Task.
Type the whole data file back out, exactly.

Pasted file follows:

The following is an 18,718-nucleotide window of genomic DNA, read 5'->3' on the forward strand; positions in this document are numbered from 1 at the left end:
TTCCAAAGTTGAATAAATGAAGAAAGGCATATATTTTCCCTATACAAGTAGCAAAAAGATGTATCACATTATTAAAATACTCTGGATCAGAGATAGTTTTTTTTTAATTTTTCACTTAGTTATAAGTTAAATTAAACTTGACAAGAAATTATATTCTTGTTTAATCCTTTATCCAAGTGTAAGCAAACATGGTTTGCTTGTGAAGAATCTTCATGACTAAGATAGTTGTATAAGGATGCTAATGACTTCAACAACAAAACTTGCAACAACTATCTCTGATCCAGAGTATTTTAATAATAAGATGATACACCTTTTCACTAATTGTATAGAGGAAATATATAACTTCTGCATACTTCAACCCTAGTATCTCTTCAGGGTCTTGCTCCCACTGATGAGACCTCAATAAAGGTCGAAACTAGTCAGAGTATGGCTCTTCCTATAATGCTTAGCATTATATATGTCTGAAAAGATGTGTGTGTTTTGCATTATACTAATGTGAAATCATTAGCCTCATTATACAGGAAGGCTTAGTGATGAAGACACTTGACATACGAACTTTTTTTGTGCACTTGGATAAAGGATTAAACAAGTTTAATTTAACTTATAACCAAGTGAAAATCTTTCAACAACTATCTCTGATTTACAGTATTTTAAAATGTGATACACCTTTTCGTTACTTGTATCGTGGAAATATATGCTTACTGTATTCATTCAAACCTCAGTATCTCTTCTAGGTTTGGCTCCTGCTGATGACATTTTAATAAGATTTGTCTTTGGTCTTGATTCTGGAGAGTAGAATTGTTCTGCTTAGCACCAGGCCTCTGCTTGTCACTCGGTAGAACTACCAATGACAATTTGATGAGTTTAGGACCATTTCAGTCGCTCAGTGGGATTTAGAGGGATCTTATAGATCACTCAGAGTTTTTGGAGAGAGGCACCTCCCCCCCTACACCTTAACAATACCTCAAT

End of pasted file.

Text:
The following is an 18,718-nucleotide window of genomic DNA, read 5'->3' on the forward strand; positions in this document are numbered from 1 at the left end:
TTCCAAAGTTGAATAAATGAAGAAAGGCATATATTTTCCCTATACAAGTAGCAAAAAGATGTATCACATTATTAAAATACTCTGGATCAGAGATAGTTTTTTTTTAATTTTTCACTTAGTTATAAGTTAAATTAAACTTGACAAGAAATTATATTCTTGTTTAATCCTTTATCCAAGTGTAAGCAAACATGGTTTGCTTGTGAAGAATCTTCATGACTAAGATAGTTGTATAAGGATGCTAATGACTTCAACAACAAAACTTGCAACAACTATCTCTGATCCAGAGTATTTTAATAATAAGATGATACACCTTTTCACTAATTGTATAGAGGAAATATATAACTTCTGCATACTTCAACCCTAGTATCTCTTCAGGGTCTTGCTCCCACTGATGAGACCTCAATAAAGGTCGAAACTAGTCAGAGTATGGCTCTTCCTATAATGCTTAGCATTATATATGTCTGAAAAGATGTGTGTGTTTTGCATTATACTAATGTGAAATCATTAGCCTCATTATACAGGAAGGCTTAGTGATGAAGACACTTGACATACGAACTTTTTTTGTGCACTTGGATAAAGGATTAAACAAGTTTAATTTAACTTATAACCAAGTGAAAATCTTTCAACAACTATCTCTGATTTACAGTATTTTAAAATGTGATACACCTTTTCGTTACTTGTATCGTGGAAATATATGCTTACTGTATTCATTCAAACCTCAGTATCTCTTCTAGGTTTGGCTCCTGCTGATGACATTTTAATAAGATTTGTCTTTGGTCTTGATTCTGGAGAGTAGAATTGTTCTGCTTAGCACCAGGCCTCTGCTTGTCACTCGGTAGAACTACCAATGACAATTTGATGAGTTTAGGACCATTTCAGTCGCTCAGTGGGATTTAGAGGGATCTTATAGATCACTCAGAGTTTTTGGAGAGAGGCACCTCCCCCCCTACACCTTAACAATACCTCAAT